Nashville, Tennessee (AP) — Their convictions after juries deliberating in a Tennessee courtroom containing Confederate symbols Two black men who challenged the decree were sentenced to the contrary. Judgments from different judges of the same Court of Appeal.
One has been given a new trial. the other was denied.
Conflicting rulings likely mean appeals to state Supreme Court to resolve discrepancies.
Three judges of Tennessee Court of Criminal Appeals A two-panel ruling centered on the trial, which took place in Giles County Courthouse, where the jurors were seated in an item-decorated room maintained by the daughters of the Union. Antique Confederate flag and portraits of Confederate President Jefferson Davis and Confederate General John C. Brown. In June, a state commission approved plans to move the artifacts to a museum, The Tennessean reported.
Barry Jamal Martin, who went on trial in May, was sentenced against a new trial, convicted of drug charges and sentenced to 12 years in prison. The ruling states that none of the jurors testified that they "noticed or were aware that memorabilia were in the room." The decision also raised questions about whether the average person could recognize who was in the portrait and what the flag meant.
"While the presence of memorabilia in the jury room is certainly unacceptable, defendants believe that certain irrelevant and detrimental information may be inappropriately brought to the jury's attention or disqualified." It concludes that it has failed to prove that it properly influenced or influenced every juror (or grand jury)," Judge John Campbell Sr. wrote in his ruling.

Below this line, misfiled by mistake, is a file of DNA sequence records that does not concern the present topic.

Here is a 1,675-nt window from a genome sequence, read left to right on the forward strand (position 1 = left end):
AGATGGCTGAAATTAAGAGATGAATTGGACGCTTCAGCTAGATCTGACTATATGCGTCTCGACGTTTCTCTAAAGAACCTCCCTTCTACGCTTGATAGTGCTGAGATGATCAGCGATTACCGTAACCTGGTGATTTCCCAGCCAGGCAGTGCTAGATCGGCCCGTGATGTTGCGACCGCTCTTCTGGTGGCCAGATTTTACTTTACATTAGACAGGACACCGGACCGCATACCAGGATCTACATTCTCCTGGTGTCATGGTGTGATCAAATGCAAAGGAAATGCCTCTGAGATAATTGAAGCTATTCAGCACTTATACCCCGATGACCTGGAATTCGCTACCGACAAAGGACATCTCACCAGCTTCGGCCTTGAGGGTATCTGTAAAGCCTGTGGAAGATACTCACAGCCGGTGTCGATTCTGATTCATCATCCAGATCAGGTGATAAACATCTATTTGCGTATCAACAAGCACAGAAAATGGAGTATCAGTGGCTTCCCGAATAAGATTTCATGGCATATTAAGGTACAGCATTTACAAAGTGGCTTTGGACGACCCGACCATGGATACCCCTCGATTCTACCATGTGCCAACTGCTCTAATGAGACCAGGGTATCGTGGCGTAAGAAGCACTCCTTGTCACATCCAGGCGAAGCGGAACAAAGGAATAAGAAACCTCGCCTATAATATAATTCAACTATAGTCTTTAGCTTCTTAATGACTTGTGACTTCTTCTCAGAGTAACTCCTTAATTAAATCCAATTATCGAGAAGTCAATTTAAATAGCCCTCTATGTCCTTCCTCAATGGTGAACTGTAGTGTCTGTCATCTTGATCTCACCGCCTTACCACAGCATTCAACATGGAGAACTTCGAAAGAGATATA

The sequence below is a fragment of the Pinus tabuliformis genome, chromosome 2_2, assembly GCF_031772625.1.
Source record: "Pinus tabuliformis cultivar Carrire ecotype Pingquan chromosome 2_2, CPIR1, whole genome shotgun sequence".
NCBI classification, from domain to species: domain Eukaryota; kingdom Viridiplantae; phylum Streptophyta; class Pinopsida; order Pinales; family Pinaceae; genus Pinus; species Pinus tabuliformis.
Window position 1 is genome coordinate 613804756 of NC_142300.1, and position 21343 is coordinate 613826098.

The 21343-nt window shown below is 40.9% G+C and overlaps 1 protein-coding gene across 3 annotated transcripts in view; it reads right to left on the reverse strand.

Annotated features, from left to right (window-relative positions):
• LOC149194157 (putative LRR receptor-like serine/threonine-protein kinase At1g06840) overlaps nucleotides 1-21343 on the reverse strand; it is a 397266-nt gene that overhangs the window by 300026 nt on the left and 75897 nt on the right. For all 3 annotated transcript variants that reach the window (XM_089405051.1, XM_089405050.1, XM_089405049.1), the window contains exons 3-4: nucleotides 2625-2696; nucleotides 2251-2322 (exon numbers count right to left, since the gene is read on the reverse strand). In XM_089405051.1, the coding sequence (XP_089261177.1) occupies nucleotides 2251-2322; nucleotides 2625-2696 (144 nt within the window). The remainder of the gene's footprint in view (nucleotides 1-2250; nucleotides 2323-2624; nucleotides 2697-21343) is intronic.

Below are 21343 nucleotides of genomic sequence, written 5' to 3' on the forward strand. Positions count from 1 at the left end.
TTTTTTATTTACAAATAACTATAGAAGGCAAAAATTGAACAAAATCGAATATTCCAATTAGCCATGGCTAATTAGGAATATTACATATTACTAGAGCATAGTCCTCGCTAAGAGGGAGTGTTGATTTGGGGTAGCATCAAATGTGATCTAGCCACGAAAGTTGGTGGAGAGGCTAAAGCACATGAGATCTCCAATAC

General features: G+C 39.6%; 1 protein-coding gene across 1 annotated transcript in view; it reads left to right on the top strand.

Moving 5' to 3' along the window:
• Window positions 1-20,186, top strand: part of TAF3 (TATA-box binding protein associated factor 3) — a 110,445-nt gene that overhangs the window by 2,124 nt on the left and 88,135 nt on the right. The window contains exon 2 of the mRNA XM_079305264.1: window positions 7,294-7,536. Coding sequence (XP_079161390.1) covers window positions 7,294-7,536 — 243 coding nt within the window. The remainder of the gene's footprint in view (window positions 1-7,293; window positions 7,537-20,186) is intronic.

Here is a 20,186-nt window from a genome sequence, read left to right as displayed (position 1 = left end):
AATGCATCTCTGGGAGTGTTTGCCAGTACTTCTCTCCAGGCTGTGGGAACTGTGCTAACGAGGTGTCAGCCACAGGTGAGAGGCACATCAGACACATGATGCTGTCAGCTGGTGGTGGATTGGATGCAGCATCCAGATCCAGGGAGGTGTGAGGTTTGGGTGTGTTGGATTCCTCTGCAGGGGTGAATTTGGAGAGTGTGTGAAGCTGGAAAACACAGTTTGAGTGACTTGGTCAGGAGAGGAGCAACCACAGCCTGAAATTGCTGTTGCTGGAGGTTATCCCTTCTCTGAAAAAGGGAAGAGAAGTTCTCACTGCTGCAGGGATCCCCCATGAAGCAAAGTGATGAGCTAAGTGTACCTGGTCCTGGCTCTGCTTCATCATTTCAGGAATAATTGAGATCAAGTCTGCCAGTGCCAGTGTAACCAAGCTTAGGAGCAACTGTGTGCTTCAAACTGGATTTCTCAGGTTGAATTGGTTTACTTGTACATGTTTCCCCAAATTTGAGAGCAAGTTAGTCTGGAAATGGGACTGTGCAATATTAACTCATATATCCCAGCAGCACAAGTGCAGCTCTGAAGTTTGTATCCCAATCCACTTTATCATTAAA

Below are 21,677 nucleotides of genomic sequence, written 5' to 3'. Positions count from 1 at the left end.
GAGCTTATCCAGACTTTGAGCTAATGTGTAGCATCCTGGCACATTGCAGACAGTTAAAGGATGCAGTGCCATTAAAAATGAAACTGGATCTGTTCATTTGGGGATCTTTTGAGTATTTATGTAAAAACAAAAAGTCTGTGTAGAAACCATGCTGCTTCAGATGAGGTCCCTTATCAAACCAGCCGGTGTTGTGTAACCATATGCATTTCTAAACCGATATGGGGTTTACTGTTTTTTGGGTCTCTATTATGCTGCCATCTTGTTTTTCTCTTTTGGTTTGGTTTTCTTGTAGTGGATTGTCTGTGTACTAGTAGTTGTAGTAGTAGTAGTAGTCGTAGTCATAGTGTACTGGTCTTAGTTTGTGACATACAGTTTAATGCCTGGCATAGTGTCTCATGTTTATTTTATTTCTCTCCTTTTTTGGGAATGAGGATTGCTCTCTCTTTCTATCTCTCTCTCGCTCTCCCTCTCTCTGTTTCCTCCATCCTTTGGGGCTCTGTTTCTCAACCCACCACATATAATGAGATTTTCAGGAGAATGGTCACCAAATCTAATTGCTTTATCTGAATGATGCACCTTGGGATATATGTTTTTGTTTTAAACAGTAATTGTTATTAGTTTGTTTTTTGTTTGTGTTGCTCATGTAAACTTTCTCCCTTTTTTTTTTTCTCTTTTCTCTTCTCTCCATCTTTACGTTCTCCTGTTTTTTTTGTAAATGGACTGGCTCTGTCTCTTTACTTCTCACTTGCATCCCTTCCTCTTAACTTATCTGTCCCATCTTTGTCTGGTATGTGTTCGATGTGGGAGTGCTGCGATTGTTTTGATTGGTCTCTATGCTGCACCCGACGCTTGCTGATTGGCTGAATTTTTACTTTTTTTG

Last December, three other judges on the court found Tim Gilbert guilty of aggravated assault, reckless endangerment, and illegal possession of a weapon by a convicted felon. , and deserving of a new trial on charges of resistance. Arrested. His trial took place in March 2020 and sentenced him to six years in prison. The Tennessee Supreme Court dismissed the state's appeal in the case.
It concluded that by allowing jurors to deliberate in a room filled with toxicants, they were exposed to irrelevant information and inappropriate outside influences," said Justice James Curwood Witt. Junior wrote in December.
But in this week's ruling, the Judiciary Committee argued that the previous ruling did not set a precedent that judges must follow.
He of the same attorney Evan P. Baddour represented both his Martin and Gilbert.
Two of the cases involved various other allegations of conviction by attorneys. In Gilbert's case, the judicial panel ruled that a new trial was needed because the trial court erred by admitting that the witness statements were challenged.
The Union Daughters of the Confederate Army first established the initials U.D.C. was allowed to be placed on the door of the room. The then grand jury chief who previously testified in court.
Giles County Courthouse is located in Pulaski, where the Ku Klux Klan was founded.